Housework schedule

How often do you find yourself overwhelmed by all those occupations and activities you have in your life? How often do you need to take a break, even just for a day, to catch up with the ironing, the washing, cleaning the bathroom, prepping meals for the week?

Breathe: we’ve all been there. No need to stress out: have you ever thought that, if just you were able to copy with those things one by one, your life would be so much easier? At times, the easiest hacks can have a great impact on the quality of your life: once, when I was overwhelmed by all the occupations in my life, I decided to write down a list of what I really needed to do (if you need help on writing your own list, you can find it here). I suddendly felt better: the anxiety of forgetting something was gone, and writing my list on paper made it possible for me to organize the tasks one by one.

This article is especially written for all of you who struggle with time management and getting all the little occupations in their lives done. The idea behind this is easy: break the tasks into little steps everyday, and don’t miss out day by day. If you cannot do everything you planned, don’t stress: we’re human, and, remember, your house won’t fall into pieces if you don’t clean the bathroom for once.

Housework is something we all have to do, so I’m going to use a housework schedule to provide an example of an effective list of stuff to do: you can use it too, or adapt it to your needs, adding or letting stuff out.

  • Monday
    • Wash blankets
    • Get rid of dust
    • Tidy the rooms
  • Tuesday
    • Vacuum
    • Mop
    • Take rubbish out
  • Wednesday
    • Bills and taxes
    • Check the kids’ grades and extra activities
    • Laundry
  • Thursday
    • Clean the kitchen
    • Water plants
    • Do the ironing
  • Friday
    • Clean the bathroom
    • Tidy the rooms
    • Take the rubbish out
  • Saturday
    • Laundry
    • Grocery
  • Sunday
    • Do the ironing
    • Meal prepping for the week
    • Water plants
  • Every evening
    • Load dishwasher
    • Quick tidy of rooms

This one works pretty well for me, since everyday I only have small tasks to do, and in that way I manage to run the house without overstressig. Remember that, on the same level, you can write your own lists of goals to accomplish and organize your life completely. (Check out this article if you need help).

Let us know in the comments if this schedule works for you too, and, if you have ideas to improve it, don’t be afraid to point them out!


How to treat people with mental illnesses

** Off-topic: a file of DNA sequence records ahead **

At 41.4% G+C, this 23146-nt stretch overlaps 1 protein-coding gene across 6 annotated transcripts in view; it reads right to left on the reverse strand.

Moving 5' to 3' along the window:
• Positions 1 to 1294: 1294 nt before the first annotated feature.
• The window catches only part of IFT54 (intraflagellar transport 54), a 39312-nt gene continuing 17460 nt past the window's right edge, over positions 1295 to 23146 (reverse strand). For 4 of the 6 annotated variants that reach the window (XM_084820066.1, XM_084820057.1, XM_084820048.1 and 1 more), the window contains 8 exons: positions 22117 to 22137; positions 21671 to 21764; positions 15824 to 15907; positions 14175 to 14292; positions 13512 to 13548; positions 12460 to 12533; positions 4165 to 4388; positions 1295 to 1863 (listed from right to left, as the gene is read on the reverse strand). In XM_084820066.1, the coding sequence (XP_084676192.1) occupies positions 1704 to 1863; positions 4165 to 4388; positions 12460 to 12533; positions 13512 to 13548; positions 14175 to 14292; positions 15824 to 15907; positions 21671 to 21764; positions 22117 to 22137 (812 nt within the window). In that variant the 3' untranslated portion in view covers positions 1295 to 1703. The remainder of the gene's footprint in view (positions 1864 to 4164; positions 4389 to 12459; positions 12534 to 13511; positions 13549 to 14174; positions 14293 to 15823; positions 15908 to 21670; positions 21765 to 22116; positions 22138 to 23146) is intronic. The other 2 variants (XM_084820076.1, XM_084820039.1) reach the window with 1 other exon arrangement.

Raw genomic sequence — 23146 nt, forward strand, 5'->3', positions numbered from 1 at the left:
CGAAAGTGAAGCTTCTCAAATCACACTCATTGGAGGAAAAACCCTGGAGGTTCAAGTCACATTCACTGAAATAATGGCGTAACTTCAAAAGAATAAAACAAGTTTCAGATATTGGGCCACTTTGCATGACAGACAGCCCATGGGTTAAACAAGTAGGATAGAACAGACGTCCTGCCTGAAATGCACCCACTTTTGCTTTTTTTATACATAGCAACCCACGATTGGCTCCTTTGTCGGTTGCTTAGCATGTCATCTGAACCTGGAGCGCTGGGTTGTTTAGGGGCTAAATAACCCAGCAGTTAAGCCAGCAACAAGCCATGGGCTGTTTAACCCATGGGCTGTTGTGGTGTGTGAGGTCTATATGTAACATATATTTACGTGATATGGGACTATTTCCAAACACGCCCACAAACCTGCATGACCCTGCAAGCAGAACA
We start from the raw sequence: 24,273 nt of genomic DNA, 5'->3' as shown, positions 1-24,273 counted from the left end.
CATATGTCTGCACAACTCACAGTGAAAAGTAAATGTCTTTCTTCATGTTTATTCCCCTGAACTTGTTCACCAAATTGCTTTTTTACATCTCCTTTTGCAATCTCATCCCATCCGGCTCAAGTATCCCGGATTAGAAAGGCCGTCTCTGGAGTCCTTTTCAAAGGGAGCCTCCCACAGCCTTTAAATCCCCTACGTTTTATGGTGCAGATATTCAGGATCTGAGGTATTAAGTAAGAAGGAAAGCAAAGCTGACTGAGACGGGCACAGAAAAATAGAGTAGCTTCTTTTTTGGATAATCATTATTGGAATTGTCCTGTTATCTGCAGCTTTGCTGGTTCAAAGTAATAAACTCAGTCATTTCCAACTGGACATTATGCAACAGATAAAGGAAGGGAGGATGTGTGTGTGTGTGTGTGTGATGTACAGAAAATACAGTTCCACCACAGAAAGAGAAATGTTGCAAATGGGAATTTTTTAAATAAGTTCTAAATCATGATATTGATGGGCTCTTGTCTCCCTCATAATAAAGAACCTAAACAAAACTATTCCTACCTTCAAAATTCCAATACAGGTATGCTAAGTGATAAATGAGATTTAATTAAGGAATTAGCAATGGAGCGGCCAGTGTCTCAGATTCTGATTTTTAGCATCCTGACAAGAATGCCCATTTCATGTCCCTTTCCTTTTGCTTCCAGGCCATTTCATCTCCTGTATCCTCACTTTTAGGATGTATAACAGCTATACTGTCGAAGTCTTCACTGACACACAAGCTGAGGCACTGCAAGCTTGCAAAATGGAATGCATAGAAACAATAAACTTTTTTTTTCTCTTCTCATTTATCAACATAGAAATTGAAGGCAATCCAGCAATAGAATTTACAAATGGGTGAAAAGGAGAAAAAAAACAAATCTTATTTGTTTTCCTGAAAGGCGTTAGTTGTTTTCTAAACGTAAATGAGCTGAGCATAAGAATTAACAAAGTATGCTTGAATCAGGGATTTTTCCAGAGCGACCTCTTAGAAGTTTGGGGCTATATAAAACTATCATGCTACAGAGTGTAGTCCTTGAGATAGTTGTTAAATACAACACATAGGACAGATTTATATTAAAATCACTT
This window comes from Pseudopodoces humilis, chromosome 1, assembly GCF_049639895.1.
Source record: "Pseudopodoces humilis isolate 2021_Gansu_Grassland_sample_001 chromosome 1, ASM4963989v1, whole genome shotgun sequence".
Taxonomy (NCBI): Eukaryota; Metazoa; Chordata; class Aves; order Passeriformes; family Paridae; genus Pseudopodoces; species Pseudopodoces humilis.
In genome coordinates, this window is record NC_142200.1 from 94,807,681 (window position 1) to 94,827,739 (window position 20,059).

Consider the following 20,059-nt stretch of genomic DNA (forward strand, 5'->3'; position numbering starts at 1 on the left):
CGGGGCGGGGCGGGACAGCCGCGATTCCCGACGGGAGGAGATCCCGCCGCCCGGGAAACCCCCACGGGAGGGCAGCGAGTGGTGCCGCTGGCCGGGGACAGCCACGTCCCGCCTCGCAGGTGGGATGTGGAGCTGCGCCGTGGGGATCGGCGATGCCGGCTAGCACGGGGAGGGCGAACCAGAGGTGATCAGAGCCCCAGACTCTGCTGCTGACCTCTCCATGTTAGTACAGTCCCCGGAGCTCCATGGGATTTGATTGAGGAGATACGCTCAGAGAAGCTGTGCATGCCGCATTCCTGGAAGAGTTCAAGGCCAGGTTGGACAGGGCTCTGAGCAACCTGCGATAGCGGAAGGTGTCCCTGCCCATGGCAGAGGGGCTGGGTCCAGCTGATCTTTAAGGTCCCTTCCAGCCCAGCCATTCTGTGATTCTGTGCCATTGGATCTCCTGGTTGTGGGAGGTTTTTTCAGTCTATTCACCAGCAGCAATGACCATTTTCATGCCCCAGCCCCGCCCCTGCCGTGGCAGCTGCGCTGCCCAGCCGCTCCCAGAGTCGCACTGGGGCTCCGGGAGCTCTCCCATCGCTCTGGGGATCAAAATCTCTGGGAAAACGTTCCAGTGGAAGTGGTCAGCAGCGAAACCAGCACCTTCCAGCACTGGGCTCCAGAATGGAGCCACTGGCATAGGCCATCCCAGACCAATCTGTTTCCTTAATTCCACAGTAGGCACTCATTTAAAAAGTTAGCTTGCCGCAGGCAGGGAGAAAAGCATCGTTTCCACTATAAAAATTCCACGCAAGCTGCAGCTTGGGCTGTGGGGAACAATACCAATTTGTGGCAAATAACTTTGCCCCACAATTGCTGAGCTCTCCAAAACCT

The purpose of this article is to help spread knowledge and acceptance towards mental illnesses and how to react to them. Too often, in fact, we don’t know how to react to people with depression or anxiety, and end up both making our friends feel uncomfortable and feeling weird ourselves.

Let’s make it clear, as a beginning, that there are a lot of different mental illnesses and that every person has their own way of feeling, and, as a consequence, even if we have had experiences with mental illnesses, we should never feel entitled to judge someone.

Here are some tips on how to act with people going through something rough:

  • Don’t judge. I don’t care if you had depression yourself, if you’re a cancer survivor or if you think you’ve had it worse. People are different and react differently, never ever should you feel entitled to judge someone you know nothing about.
  • Be open and listen if they need to talk. At times, the simple act of listening to them can make people feel valued and loved. You never know how important it can be for someone to just have a friend’s comprehension.
  • Don’t give advice if they don’t ask you for it. I know this may look like a weird suggestion, but most people with mental illnesses know what they should be doing, they just don’t have the energy to do it. Do not ever say anything like: “You just need to eat”, or “You would get over this if you went outside more often”: it’s extremely painful to hear something like that, believe me.
  • Do not belittle the problem, no matter how little it looks to you. You’re not them, remember it.
  • Don’t point out what’s worse. Some people automatically do it: when they hear of someone’s problems, they feel the need to point out that there are worse situations. Ever heard anything like: “Come on, there are literally people out there dying because they cannot get access to food”? Yeah, same. This is toxic, remember it and avoid it.
  • Do not force people into doing things they don’t feel like doing. It’s nice to be propositive, but if the answer is no, don’t try to change it. This surely has some exceptions, in particular when trying to help someone get into therapy, however, let’s make it clear that forcing your anorexic friend to eat that slice of pizza will only make the situation worse.
  • Suggest them to see a psychologist. Don’t force them into doing it, but point out the positive aspects of such a decision and be supportive if they decide to go for it. Say that you can go with them the first few times if they need to, or offer your help with calling and getting there.
  • Check on your friends once in a while. We all have a busy life, but, if you don’t find time for your friends, can you really call them so? Try to check more often on those friends of yours whose behaviour looks so weird lately, and make sure they know they can always count on you.
  • Remember not to be too present. It’s really nice if you decide to help people who need it, but don’t jump into their lives at any possible moment. Remember people need their privacy and their time alone: understand it and act consequentely.
  • Remeber about yourself. Don’t let all your energy sink into a toxic behaviour: it’s good to help, anyway, if you feel like you’re getting too involved, remember to take a step back and care about yourself.